Timestorm 2009/2099 #1

by Chad Nevett, Reviewer |

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Cover Price
$3.99 (USD)
Release Date
Apr 8th, 2009

Wed, April 8th, 2009 at 8:22PM (PDT)


Three pages in, I could tell that this wasn’t a good comic and I really wish the ensuing 19 would have proved me wrong but, no, “Timestorm 2009/2099” #1 isn’t a good comic. Or maybe it is a good comic with a convoluted yet mysterious plot, banal and clichéd characterization, fill-in-issue quality art, and a general feeling of ‘who cares?’ makes for a good comic. Somehow, I doubt it.

The Marvel 2099 line of books launched in 1992 as a futuristic take on Marvel’s heroes with titles like “Spider-Man 2099” and “Punisher 2099.” The line grew over the years, went through various changes like Doom becoming president of the United States before eventually dying a quiet death in 1998 with “2099: Manifest Destiny.” However, the line remains a bit of a cult favorite for some and Marvel has once again decided to revisit the characters and concepts.

Except, no, they haven’t, as the 2099 world depicted here isn’t the 2099 world from the original line. Actually, this 2099 seems more like ‘Ultimate 2099’ with Miguel O’Hara (Spider-Man in the original comics) not the adult he once was but a teenage dork. Basic concepts like the Church of Thor and Alechemax carry over, but there’s a good chance that fans of the original line of books will be turned off by this close-but-not-right future.

So much of the issue is devoted to establishing elements of this future that the plot barely has any chance to develop. Jake Gallows (the Punisher) is sent back to 2009 to kill superheroes by what he thinks is Thor, but is really Alchemax’s Chief Executive Stone, who wants to alter the past for reasons unknown. However, the heroes shot by Gallows are sent to the year 2099 instead of being killed, again for reasons unknown. It’s an interesting hook, but so little of this plot is explored in favor of focusing on Miguel O’Hara and his friends’ trip to an ultimate combat match where nothing really happens beyond establishing that Miguel is a bit naïve, dorky and not that well-liked -— which is all shoved down the readers’ throats with gusto and not the slightest bit of subtlety.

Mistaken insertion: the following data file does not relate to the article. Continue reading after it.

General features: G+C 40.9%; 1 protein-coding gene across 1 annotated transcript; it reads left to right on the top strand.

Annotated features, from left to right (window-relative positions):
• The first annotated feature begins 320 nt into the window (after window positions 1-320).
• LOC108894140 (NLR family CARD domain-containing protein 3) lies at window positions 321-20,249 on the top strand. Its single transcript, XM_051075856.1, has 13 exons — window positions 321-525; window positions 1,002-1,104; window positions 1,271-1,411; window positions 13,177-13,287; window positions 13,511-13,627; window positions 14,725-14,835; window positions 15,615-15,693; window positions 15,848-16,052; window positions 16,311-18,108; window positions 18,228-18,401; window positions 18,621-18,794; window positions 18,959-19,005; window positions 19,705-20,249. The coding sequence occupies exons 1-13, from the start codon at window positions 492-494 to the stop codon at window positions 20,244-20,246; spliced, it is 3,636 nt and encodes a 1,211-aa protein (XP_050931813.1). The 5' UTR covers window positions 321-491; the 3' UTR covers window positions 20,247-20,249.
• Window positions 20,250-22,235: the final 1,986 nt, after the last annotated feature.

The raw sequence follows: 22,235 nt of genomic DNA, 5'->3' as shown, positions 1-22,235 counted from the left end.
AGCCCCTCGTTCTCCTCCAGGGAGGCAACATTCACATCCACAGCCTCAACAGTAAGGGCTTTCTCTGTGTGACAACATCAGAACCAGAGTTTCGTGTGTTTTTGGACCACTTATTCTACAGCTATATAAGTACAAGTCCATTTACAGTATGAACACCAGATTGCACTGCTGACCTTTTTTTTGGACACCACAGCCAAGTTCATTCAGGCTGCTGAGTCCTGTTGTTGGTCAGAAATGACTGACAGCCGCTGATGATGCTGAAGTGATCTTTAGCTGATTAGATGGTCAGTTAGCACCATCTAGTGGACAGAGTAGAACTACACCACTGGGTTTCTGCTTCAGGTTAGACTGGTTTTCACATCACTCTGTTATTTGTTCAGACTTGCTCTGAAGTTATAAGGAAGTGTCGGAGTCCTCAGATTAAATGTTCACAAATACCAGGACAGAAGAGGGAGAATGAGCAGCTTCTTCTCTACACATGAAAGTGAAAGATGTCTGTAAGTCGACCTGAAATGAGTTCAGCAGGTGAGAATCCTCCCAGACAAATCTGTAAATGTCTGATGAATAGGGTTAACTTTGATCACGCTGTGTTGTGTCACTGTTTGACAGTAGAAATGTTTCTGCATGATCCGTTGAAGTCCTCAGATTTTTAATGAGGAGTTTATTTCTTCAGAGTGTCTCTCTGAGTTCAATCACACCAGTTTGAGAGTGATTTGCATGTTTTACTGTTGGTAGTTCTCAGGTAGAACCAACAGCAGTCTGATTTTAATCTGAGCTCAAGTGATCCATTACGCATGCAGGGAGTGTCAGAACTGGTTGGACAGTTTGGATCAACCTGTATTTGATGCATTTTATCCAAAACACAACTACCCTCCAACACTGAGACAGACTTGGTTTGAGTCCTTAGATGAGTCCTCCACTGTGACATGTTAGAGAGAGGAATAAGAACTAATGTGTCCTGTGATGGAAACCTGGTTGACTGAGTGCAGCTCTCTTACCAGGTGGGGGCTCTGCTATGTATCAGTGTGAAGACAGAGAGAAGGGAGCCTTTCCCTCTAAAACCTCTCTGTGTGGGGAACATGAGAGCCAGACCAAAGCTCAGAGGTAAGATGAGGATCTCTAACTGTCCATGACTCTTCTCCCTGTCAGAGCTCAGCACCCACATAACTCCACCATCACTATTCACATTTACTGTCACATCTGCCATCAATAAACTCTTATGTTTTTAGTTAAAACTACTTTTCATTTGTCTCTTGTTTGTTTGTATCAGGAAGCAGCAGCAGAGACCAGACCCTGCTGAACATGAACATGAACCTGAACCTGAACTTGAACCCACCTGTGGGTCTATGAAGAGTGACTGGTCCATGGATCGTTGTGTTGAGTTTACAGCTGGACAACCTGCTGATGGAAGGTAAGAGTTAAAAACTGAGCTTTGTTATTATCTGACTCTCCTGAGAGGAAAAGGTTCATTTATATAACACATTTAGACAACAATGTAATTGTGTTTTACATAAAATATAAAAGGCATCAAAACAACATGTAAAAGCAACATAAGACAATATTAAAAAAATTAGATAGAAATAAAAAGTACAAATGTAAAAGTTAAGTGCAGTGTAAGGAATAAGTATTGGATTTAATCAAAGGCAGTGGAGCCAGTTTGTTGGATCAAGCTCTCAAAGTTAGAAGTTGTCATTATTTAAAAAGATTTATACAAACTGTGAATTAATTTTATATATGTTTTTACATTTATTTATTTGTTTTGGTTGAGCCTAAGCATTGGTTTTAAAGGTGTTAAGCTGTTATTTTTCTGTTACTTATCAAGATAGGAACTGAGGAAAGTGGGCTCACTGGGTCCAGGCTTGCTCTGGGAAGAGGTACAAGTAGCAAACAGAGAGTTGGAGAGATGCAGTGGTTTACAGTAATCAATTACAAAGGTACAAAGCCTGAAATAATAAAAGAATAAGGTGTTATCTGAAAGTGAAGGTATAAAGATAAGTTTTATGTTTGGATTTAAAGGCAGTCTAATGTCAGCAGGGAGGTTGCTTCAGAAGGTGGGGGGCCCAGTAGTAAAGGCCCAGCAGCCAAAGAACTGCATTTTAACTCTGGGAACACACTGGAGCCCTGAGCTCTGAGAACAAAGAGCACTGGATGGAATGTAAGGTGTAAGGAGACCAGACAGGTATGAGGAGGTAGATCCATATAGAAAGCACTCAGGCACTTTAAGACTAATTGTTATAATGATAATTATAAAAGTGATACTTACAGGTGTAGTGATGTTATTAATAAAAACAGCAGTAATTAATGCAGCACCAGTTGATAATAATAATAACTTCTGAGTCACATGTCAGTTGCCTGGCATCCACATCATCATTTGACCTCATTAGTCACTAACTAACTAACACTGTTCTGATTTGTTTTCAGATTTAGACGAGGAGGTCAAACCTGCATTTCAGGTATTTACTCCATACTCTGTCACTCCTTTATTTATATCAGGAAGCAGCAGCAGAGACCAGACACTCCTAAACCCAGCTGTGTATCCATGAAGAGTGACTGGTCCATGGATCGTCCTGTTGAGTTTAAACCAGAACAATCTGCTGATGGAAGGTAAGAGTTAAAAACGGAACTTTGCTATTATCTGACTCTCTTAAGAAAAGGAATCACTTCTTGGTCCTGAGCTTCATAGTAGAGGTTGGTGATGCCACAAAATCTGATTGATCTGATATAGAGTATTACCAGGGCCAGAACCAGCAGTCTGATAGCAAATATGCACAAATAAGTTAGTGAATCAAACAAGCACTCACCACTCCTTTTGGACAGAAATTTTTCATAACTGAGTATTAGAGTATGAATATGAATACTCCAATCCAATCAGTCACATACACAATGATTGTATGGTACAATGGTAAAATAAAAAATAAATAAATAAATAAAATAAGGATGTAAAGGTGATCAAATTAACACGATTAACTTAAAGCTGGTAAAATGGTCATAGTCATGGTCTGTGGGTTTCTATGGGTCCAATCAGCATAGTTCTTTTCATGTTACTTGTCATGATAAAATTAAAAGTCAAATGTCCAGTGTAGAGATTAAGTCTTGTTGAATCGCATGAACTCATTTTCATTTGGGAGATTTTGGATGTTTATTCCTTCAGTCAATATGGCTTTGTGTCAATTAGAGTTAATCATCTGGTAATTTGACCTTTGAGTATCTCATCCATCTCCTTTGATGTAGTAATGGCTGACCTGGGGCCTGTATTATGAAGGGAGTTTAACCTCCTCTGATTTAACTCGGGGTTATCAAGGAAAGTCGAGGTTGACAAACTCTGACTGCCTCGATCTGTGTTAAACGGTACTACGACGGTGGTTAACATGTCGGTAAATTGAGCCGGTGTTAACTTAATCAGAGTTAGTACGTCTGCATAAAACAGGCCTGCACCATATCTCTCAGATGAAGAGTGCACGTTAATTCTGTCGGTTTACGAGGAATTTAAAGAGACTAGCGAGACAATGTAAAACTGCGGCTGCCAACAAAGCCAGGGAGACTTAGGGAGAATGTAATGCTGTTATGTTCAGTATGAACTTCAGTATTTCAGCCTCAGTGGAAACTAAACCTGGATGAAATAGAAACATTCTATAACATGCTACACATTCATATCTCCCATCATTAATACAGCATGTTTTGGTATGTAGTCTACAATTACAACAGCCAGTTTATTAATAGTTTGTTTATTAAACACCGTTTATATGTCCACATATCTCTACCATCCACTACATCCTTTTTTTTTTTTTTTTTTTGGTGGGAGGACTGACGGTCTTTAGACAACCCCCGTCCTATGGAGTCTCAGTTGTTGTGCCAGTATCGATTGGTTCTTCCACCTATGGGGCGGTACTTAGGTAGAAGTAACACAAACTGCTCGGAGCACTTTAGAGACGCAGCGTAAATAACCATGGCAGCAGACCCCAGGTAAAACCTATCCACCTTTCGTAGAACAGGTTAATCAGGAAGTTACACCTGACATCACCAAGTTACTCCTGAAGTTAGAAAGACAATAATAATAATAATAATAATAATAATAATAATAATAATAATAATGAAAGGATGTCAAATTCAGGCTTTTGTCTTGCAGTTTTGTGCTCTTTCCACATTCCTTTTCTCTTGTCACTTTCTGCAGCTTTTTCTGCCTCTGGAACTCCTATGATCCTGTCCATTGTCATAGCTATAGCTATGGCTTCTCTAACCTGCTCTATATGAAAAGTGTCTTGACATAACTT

Eric Battle’s art is serviceable, but has numerous problems with anatomy, facial expressions and basic storytelling. It acts as a great throwback to some of the horrible art that much of the 2099 books were saddled with in the ‘90s, though I doubt that was the intent. His design work for the future is stronger than his actual art as his 2099 New York looks like an updated version of the current city, building on what’s there instead of opting for a complete and drastic redesign.

With a story that revolves around altering the past to change the year 2099’s present, maybe this series will end with a 2099 fans of the Marvel line will recognize, but, if not, I’m not sure what the point of using that hook is — beyond possibly tricking readers into buying something that doesn’t deliver what’s promised.

(Eric Battle’s art fails to impress on numerous levels, but check out CBR’s preview and see for yourself!)